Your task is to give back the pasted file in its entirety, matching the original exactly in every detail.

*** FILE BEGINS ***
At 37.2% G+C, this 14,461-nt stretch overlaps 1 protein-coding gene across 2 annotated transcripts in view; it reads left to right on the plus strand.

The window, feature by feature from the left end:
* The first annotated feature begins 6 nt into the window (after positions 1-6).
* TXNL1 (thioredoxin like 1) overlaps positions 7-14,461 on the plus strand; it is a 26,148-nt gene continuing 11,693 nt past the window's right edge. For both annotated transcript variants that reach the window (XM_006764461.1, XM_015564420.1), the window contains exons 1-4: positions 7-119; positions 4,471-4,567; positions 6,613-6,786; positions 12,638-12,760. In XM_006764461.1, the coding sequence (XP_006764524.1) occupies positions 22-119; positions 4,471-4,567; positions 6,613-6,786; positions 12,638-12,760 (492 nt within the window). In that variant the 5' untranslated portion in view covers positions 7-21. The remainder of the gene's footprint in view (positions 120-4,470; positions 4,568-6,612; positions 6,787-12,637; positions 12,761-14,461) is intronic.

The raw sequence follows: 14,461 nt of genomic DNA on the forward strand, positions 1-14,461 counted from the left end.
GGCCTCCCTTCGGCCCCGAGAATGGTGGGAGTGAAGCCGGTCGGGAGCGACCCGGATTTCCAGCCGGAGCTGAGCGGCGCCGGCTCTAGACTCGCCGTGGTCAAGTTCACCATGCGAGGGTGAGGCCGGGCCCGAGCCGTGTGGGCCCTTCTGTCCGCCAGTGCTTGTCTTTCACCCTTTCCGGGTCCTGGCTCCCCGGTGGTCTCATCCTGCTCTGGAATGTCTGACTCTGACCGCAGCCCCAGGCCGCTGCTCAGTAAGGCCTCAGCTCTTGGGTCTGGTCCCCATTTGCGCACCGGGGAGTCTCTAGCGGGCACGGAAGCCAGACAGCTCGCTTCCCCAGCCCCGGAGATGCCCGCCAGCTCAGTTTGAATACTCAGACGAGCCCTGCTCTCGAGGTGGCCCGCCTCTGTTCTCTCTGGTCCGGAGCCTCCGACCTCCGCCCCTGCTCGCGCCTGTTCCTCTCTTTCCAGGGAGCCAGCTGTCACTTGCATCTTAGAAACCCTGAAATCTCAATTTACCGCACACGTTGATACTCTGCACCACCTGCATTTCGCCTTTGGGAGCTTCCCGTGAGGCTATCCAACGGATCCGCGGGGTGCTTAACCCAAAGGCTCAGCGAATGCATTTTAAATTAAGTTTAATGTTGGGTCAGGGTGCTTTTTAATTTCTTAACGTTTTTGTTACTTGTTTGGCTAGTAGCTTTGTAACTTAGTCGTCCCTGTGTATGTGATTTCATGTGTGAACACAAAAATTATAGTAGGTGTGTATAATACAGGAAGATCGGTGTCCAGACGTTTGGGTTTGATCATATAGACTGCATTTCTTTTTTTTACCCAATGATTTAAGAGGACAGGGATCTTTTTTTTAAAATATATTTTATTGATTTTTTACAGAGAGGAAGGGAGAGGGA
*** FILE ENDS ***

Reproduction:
At 37.2% G+C, this 14,461-nt stretch overlaps 1 protein-coding gene across 2 annotated transcripts in view; it reads left to right on the plus strand.

The window, feature by feature from the left end:
* The first annotated feature begins 6 nt into the window (after positions 1-6).
* TXNL1 (thioredoxin like 1) overlaps positions 7-14,461 on the plus strand; it is a 26,148-nt gene continuing 11,693 nt past the window's right edge. For both annotated transcript variants that reach the window (XM_006764461.1, XM_015564420.1), the window contains exons 1-4: positions 7-119; positions 4,471-4,567; positions 6,613-6,786; positions 12,638-12,760. In XM_006764461.1, the coding sequence (XP_006764524.1) occupies positions 22-119; positions 4,471-4,567; positions 6,613-6,786; positions 12,638-12,760 (492 nt within the window). In that variant the 5' untranslated portion in view covers positions 7-21. The remainder of the gene's footprint in view (positions 120-4,470; positions 4,568-6,612; positions 6,787-12,637; positions 12,761-14,461) is intronic.

The raw sequence follows: 14,461 nt of genomic DNA on the forward strand, positions 1-14,461 counted from the left end.
GGCCTCCCTTCGGCCCCGAGAATGGTGGGAGTGAAGCCGGTCGGGAGCGACCCGGATTTCCAGCCGGAGCTGAGCGGCGCCGGCTCTAGACTCGCCGTGGTCAAGTTCACCATGCGAGGGTGAGGCCGGGCCCGAGCCGTGTGGGCCCTTCTGTCCGCCAGTGCTTGTCTTTCACCCTTTCCGGGTCCTGGCTCCCCGGTGGTCTCATCCTGCTCTGGAATGTCTGACTCTGACCGCAGCCCCAGGCCGCTGCTCAGTAAGGCCTCAGCTCTTGGGTCTGGTCCCCATTTGCGCACCGGGGAGTCTCTAGCGGGCACGGAAGCCAGACAGCTCGCTTCCCCAGCCCCGGAGATGCCCGCCAGCTCAGTTTGAATACTCAGACGAGCCCTGCTCTCGAGGTGGCCCGCCTCTGTTCTCTCTGGTCCGGAGCCTCCGACCTCCGCCCCTGCTCGCGCCTGTTCCTCTCTTTCCAGGGAGCCAGCTGTCACTTGCATCTTAGAAACCCTGAAATCTCAATTTACCGCACACGTTGATACTCTGCACCACCTGCATTTCGCCTTTGGGAGCTTCCCGTGAGGCTATCCAACGGATCCGCGGGGTGCTTAACCCAAAGGCTCAGCGAATGCATTTTAAATTAAGTTTAATGTTGGGTCAGGGTGCTTTTTAATTTCTTAACGTTTTTGTTACTTGTTTGGCTAGTAGCTTTGTAACTTAGTCGTCCCTGTGTATGTGATTTCATGTGTGAACACAAAAATTATAGTAGGTGTGTATAATACAGGAAGATCGGTGTCCAGACGTTTGGGTTTGATCATATAGACTGCATTTCTTTTTTTTACCCAATGATTTAAGAGGACAGGGATCTTTTTTTTAAAATATATTTTATTGATTTTTTACAGAGAGGAAGGGAGAGGGA